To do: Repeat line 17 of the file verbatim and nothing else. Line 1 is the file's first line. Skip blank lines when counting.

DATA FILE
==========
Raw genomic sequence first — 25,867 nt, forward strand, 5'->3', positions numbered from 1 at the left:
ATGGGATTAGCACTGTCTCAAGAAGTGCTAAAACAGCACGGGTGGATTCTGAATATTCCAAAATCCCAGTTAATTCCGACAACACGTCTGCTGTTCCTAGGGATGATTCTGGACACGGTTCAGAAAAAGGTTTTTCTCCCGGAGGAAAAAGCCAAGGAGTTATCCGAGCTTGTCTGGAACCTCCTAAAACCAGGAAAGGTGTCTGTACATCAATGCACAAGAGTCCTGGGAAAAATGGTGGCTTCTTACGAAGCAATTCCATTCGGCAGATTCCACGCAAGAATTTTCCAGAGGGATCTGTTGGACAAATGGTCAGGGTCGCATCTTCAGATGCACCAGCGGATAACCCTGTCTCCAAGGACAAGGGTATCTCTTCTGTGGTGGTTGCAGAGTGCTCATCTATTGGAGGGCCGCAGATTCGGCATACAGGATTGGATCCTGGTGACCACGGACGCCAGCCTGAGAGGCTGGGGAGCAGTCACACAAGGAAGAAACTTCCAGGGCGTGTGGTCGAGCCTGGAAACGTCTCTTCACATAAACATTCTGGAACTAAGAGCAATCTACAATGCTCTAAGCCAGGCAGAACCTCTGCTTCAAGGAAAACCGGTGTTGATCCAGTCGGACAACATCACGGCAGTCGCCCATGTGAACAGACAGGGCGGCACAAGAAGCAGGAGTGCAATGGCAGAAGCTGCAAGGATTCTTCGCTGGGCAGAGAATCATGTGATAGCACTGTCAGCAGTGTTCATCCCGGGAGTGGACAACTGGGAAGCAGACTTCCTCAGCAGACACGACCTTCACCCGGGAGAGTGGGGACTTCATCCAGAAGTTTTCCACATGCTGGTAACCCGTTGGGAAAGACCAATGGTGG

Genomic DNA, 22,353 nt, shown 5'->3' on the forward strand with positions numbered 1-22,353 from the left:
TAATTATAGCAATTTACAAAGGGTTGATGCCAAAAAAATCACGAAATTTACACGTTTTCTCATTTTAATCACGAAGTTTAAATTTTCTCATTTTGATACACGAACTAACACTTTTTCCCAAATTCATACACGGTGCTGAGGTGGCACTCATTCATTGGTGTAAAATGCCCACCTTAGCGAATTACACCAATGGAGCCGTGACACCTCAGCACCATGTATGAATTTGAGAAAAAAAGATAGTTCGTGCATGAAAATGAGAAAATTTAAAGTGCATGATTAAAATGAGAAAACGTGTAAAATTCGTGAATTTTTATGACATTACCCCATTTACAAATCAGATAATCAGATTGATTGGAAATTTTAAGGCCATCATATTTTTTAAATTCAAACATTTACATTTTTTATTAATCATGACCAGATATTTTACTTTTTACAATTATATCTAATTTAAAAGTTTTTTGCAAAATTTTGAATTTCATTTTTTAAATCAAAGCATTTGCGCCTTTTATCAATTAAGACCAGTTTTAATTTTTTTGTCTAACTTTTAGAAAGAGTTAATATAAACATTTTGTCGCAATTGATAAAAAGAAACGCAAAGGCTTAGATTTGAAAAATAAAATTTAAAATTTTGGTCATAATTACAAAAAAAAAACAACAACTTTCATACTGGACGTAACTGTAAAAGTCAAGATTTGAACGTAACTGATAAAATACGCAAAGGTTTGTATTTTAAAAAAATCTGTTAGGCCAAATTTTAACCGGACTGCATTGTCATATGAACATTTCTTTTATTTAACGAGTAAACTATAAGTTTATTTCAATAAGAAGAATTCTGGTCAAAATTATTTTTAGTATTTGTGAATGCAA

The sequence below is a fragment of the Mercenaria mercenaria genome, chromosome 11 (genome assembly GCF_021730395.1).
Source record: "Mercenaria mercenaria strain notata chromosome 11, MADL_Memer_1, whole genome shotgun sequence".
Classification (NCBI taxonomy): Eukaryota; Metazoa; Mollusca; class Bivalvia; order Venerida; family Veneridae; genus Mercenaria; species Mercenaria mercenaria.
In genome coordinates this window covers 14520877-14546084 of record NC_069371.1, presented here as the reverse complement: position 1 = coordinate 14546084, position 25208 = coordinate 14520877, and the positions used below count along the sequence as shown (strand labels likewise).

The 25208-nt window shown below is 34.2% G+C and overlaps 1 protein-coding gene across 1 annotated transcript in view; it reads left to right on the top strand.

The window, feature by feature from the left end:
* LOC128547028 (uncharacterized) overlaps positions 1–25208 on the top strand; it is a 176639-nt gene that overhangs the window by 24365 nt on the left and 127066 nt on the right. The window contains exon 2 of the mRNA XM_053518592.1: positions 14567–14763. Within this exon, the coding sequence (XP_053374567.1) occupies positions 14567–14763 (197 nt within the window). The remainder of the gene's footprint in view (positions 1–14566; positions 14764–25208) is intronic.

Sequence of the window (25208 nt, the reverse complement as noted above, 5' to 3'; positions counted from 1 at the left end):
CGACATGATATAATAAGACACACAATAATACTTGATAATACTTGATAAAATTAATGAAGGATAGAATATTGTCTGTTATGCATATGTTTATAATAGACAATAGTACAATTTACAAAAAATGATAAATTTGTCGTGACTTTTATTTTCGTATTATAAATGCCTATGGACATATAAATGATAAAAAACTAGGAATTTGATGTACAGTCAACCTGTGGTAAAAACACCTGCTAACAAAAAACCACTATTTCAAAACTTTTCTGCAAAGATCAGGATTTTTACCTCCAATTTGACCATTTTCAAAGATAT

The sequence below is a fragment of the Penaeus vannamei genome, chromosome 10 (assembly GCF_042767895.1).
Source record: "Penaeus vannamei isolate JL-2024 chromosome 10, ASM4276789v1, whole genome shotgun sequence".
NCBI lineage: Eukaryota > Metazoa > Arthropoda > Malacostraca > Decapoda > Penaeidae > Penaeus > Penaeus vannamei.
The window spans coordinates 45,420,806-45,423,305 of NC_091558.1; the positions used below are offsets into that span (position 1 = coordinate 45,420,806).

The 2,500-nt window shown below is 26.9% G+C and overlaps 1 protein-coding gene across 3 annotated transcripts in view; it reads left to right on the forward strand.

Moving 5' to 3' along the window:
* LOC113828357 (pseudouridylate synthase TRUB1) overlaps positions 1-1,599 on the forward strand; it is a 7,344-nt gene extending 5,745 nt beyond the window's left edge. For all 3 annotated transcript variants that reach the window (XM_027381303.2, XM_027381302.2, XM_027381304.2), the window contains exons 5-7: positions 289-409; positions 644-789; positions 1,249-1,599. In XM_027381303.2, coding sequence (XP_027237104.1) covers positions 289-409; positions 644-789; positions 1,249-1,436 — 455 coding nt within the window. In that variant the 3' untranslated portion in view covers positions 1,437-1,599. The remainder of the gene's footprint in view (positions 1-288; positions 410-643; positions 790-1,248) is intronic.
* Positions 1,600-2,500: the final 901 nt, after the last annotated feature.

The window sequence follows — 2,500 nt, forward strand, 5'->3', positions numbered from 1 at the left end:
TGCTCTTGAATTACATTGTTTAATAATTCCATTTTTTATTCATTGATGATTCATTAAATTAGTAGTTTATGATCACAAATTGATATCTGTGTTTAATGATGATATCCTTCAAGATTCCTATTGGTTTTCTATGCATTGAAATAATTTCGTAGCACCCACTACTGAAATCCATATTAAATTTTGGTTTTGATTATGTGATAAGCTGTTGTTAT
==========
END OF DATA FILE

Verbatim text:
The window spans coordinates 45,420,806-45,423,305 of NC_091558.1; the positions used below are offsets into that span (position 1 = coordinate 45,420,806).